Modeling and Control of Engines and Drivelines (inbunden)
Inbunden (Hardback)
Antal sidor
John Wiley & Sons Inc
Nielsen, Lars E.
249 x 172 x 31 mm
1032 g
Antal komponenter
69:B&W 6.69 x 9.61 in or 244 x 170 mm (Pinched Crown) Case Laminate on White w/Gloss Lam
Modeling and Control of Engines and Drivelines (inbunden)

Modeling and Control of Engines and Drivelines

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Inbunden Engelska, 2014-04-04
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Control systems have come to play an important role in the performance of modern vehicles with regards to meeting goals on low emissions and low fuel consumption. To achieve these goals, modeling, simulation, and analysis have become standard tools for the development of control systems in the automotive industry. Modeling and Control of Engines and Drivelines provides an up-to-date treatment of the topic from a clear perspective of systems engineering and control systems, which are at the core of vehicle design. This book has three main goals. The first is to provide a thorough understanding of component models as building blocks. It has therefore been important to provide measurements from real processes, to explain the underlying physics, to describe the modeling considerations, and to validate the resulting models experimentally. Second, the authors show how the models are used in the current design of control and diagnosis systems. These system designs are never used in isolation, so the third goal is to provide a complete setting for system integration and evaluation, including complete vehicle models together with actual requirements and driving cycle analysis. Key features: * Covers signals, systems, and control in modern vehicles * Covers the basic dynamics of internal combustion engines and drivelines * Provides a set of standard models and includes examples and case studies * Covers turbo- and super-charging, and automotive dependability and diagnosis * Accompanied by a web site hosting example models and problems and solutions Modeling and Control of Engines and Drivelines is a comprehensive reference for graduate students and the authors close collaboration with the automotive industry ensures that the knowledge and skills that practicing engineers need when analysing and developing new powertrain systems are also covered.
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Övrig information

Lars Eriksson is an Associate Professor of Vehicular Systems at Linkoping University with main responsibility for the engine control laboratory. Since 1994, he has been working as a researcher in the field of modeling and control of engines and drivelines with research that is performed in close collaboration with industry. This provides good contact with practicing engineers and who are then able to offer their input when new research results are integrated into course curriculums. As a teacher he has developed and taught several courses on this subject, both at the university and for industry. At Linkoping University he is responsible for the course Modeling and Control of Engines and Drivelines which has been given on the subject since 1998 and he is also a regular lecturer for the module Basics of SI engine control on the Powertrain Engineering Programme at IFP School in Paris. Since 1992, Lars Nielsen has been a Professor of Vehicular Systems holding the Sten Gustafsson chair at Linkoping University. His main research interests are in automotive modeling, control, and diagnosis, and he has been active in all aspects of this field during its expansion and growth since the nineties. His supervision has led to thirty graduate exams, in many cases with significant industrial participation. The collaboration aspect has also been strong in his role as center director for two large centers of excellence (ECSEL 1996-2002, LINK-SIC 2010- ). In the international research community, he was the Chairman of Automotive Control within the International Federation of Automatic Control (2002-2005), and then the Chairman of all Transportation and Vehicle Systems (2005-2011). Selected national commissions of trust are Board Member of the Swedish Research Council-NT (2001-2006), and vice chair in IVA II - the electrical engineering division of the Royal Swedish Academy of Engineering (2010-).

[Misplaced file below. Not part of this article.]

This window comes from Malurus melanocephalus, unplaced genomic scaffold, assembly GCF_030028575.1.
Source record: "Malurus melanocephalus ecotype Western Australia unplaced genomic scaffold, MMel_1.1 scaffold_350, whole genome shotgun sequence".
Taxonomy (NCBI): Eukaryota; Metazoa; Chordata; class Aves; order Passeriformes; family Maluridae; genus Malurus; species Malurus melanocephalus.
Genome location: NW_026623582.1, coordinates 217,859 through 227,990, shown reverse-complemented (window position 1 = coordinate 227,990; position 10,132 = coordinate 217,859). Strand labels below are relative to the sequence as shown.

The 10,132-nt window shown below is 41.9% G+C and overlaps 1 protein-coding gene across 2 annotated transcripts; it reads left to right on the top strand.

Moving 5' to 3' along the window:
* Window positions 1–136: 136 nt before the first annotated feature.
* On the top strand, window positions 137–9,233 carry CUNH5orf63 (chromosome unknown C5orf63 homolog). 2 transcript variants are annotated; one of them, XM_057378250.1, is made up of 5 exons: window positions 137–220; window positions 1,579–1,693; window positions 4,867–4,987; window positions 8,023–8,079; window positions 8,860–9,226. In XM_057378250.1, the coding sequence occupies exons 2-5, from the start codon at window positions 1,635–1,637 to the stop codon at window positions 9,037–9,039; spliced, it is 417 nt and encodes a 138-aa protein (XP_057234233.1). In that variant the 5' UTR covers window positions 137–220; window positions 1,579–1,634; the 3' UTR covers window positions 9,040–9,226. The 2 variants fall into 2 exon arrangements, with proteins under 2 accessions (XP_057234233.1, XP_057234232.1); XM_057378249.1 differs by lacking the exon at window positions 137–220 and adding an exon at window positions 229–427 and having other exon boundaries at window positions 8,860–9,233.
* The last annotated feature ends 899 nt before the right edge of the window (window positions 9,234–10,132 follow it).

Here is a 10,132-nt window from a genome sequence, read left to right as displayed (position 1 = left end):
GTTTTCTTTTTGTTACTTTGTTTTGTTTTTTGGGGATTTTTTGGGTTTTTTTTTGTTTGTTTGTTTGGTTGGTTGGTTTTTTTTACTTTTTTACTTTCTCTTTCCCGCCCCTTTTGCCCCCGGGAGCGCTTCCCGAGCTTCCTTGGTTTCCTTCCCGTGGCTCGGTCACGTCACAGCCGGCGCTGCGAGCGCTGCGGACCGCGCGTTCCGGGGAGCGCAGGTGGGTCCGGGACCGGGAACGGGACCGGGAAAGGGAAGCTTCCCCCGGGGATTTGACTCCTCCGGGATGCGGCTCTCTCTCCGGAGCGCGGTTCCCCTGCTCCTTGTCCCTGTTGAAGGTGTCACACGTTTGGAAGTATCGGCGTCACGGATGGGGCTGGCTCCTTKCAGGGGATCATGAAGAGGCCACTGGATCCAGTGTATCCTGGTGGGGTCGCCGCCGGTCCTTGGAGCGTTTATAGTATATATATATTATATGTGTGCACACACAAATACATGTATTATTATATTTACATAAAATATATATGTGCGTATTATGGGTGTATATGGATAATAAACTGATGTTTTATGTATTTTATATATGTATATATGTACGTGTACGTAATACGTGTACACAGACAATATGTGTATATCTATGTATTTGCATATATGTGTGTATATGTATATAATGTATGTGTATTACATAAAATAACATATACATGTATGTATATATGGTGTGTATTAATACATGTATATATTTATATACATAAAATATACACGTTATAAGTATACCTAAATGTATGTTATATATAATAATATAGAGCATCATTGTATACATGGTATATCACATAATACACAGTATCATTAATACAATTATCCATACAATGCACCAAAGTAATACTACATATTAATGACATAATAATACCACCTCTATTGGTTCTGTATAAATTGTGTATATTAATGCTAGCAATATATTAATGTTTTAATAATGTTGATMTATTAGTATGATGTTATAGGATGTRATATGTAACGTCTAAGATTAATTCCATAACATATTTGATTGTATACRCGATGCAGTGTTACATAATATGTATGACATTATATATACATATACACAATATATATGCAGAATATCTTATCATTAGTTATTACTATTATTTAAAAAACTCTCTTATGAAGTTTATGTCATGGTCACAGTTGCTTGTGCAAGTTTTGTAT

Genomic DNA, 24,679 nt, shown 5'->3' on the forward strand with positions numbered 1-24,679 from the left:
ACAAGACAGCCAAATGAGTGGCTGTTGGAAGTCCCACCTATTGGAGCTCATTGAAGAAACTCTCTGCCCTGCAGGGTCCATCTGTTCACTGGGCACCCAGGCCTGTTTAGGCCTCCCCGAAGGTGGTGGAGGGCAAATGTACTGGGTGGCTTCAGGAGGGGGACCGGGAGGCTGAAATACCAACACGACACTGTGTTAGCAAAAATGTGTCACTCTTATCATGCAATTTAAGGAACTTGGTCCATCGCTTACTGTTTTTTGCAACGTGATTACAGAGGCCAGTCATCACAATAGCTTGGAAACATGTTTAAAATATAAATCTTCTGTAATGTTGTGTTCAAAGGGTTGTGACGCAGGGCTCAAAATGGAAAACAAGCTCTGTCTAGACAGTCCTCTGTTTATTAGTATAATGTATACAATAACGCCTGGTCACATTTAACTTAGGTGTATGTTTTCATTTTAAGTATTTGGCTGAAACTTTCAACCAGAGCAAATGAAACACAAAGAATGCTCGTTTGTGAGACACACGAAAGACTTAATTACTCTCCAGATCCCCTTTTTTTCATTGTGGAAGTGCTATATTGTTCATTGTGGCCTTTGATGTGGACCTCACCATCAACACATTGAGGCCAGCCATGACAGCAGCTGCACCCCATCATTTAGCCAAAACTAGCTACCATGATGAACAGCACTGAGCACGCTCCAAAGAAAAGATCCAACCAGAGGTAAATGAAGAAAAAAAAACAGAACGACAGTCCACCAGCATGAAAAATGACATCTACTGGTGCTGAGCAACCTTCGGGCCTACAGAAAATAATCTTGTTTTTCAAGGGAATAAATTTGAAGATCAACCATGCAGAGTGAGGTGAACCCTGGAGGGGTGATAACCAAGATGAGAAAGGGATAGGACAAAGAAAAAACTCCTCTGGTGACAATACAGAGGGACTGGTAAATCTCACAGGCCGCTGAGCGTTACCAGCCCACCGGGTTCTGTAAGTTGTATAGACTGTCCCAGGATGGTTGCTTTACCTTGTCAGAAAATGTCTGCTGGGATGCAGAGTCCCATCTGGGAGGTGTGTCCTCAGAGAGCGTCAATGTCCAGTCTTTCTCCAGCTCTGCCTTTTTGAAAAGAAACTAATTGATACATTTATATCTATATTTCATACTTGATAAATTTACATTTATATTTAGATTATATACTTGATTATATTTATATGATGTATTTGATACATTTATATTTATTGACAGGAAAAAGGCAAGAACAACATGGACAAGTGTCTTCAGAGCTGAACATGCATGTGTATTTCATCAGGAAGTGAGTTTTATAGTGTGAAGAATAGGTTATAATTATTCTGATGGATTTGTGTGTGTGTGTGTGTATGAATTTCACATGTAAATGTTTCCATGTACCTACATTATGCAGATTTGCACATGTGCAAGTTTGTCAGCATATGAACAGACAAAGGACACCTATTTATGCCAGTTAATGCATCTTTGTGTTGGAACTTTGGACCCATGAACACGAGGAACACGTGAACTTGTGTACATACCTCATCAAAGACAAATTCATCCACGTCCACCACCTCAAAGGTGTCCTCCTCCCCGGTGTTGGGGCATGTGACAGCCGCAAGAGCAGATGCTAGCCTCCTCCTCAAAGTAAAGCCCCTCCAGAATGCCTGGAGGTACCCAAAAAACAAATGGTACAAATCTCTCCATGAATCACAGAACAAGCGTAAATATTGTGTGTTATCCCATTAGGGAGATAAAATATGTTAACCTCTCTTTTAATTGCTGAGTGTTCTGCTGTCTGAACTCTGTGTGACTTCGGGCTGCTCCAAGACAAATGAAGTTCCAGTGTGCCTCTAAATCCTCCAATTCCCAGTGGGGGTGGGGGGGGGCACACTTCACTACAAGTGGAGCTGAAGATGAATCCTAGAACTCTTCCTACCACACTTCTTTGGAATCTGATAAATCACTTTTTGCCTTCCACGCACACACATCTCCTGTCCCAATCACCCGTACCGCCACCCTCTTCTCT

Preface xvii Series Preface xix Part I VEHICLE PROPULSION FUNDAMENTALS 1 Introduction 3 1.1 Trends 4 1.1.1 Energy and Environment 4 1.1.2 Downsizing 4 1.1.3 Hybridization 6 1.1.4 Driver Support Systems and Optimal Driving 6 1.1.5 Engineering Challenges 8 1.2 Vehicle Propulsion 8 1.2.1 Control Enabling Optimal Operation of Powertrains 9 1.2.2 Importance of Powertrain Modeling and Models 10 1.2.3 Sustainability of Model Knowledge 11 1.3 Organization of the Book 11 2 Vehicle 15 2.1 Vehicle Propulsion Dynamics 15 2.2 Driving Resistance 16 2.2.1 Aerodynamic Drag 17 2.2.2 Cooling Drag and Active Air-Shutters 18 2.2.3 Air Drag When Platooning 19 2.2.4 Rolling Resistance Physical Background 20 2.2.5 Rolling Resistance Modeling 21 2.2.6 Wheel Slip (Skid) 24 2.2.7 Rolling Resistance Including Thermal Modeling 25 2.2.8 Gravitation 27 2.2.9 Relative Size of Components 28 2.3 Driving Resistance Models 28 2.3.1 Models for Driveline Control 29 2.3.2 Standard Driving Resistance Model 30 2.3.3 Modeling for Mission Analysis 31 2.4 Driver Behavior and Road Modeling 32 2.4.1 Simple Driver Model 32 2.4.2 Road Modeling 33 2.5 Mission Simulation 34 2.5.1 Methodology 34 2.6 Vehicle Characterization/Characteristics 34 2.6.1 Performance Measures 35 2.7 Fuel Consumption 36 2.7.1 Energy Density Weight 36 2.7.2 From Tank to Wheel Sankey Diagram 37 2.7.3 Well-to-Wheel Comparisons 38 2.8 Emission Regulations 39 2.8.1 US and EU Driving Cycles and Regulations 39 3 Powertrain 45 3.1 Powertrain Architectures 45 3.1.1 Exhaust Gas Energy Recovery 47 3.1.2 Hybrid Powertrains 47 3.1.3 Electrification 48 3.2 Vehicle Propulsion Control 50 3.2.1 Objectives of Vehicle Propulsion Control 50 3.2.2 Implementation Framework 51 3.2.3 Need for a Control Structure 52 3.3 Torque-Based Powertrain Control 52 3.3.1 Propagation of Torque Demands and Torque Commands 52 3.3.2 Torque-Based Propulsion Control Driver Interpretation 54 3.3.3 Torque-Based Propulsion Control Vehicle Demands 55 3.3.4 Torque-Based Propulsion Control Driveline management 55 3.3.5 Torque-Based Propulsion Control Driveline Engine Integration 55 3.3.6 Handling of Torque Requests Torque Reserve and Interventions 56 3.4 Hybrid Powertrains 58 3.4.1 ICE Handling 58 3.4.2 Motor Handling 59 3.4.3 Battery Management 59 3.5 Outlook and Simulation 60 3.5.1 Simulation Structures 60 3.5.2 Drive/Driving Cycle 60 3.5.3 Forward Simulation 61 3.5.4 Quasi-Static Inverse Simulation 61 3.5.5 Tracking 61 3.5.6 Inverse Dynamic Simulation 62 3.5.7 Usage and Requirements 64 3.5.8 Same Model Blocks Regardless of Method 65 Part II ENGINE FUNDAMENTALS 4 Engine Introduction 69 4.1 Air, Fuel, and Air/Fuel Ratio 69 4.1.1 Air 69 4.1.2 Fuels 70 4.1.3 Stoichiometry and (A/F) Ratio 71 4.2 Engine Geometry 73 4.3 Engine Performance 74 4.3.1 Power, Torque, and Mean Effective Pressure 74 4.3.2 Efficiency and Specific Fuel Consumption 75 4.3.3 Volumetric Efficiency 76 4.4 Downsizing and Turbocharging 77 4.4.1 Supercharging and Turbocharging 78 5 Thermodynamics and Working Cycles 81 5.1 The Four-Stroke Cycle 81 5.1.1 Important Engine Events in the Cycle 84 5.2 Thermodynamic Cycle Analysis 85 5.2.1 Ideal Models of Engine Processes 86 5.2.2 Derivation of Cycle Efficiencies 89 5.2.3 Gas Exchange and Pumping Work 91 5.2.4 Residual Gases and Volumetric Efficiency for Ideal Cycles 93 5.3 Efficiency of Ideal Cycles 98 5.3.1 Load, Pumping Work, and Efficiency 99 5.3.2 (A/F) Ratio and Efficiency 100 5.3.3 Differences between Ideal and Real Cycles 103 5.4 Models for In-Cylinder Processes 105 5.4.1 Single-Zone Models 105